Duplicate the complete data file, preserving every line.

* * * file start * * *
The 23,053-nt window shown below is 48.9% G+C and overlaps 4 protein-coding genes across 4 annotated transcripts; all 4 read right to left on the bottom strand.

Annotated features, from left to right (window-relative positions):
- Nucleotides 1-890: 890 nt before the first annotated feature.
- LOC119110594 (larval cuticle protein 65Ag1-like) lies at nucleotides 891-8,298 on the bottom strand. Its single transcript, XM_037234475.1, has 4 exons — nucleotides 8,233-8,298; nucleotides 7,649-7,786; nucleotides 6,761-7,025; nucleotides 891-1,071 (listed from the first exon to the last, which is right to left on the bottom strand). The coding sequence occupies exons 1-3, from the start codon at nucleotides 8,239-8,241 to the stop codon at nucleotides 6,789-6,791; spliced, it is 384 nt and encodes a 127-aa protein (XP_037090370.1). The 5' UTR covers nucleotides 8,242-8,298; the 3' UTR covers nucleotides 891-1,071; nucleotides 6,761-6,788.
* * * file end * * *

The 23,053-nt window shown below is 48.9% G+C and overlaps 4 protein-coding genes across 4 annotated transcripts; all 4 read right to left on the bottom strand.

Annotated features, from left to right (window-relative positions):
- Nucleotides 1-890: 890 nt before the first annotated feature.
- LOC119110594 (larval cuticle protein 65Ag1-like) lies at nucleotides 891-8,298 on the bottom strand. Its single transcript, XM_037234475.1, has 4 exons — nucleotides 8,233-8,298; nucleotides 7,649-7,786; nucleotides 6,761-7,025; nucleotides 891-1,071 (listed from the first exon to the last, which is right to left on the bottom strand). The coding sequence occupies exons 1-3, from the start codon at nucleotides 8,239-8,241 to the stop codon at nucleotides 6,789-6,791; spliced, it is 384 nt and encodes a 127-aa protein (XP_037090370.1). The 5' UTR covers nucleotides 8,242-8,298; the 3' UTR covers nucleotides 891-1,071; nucleotides 6,761-6,788.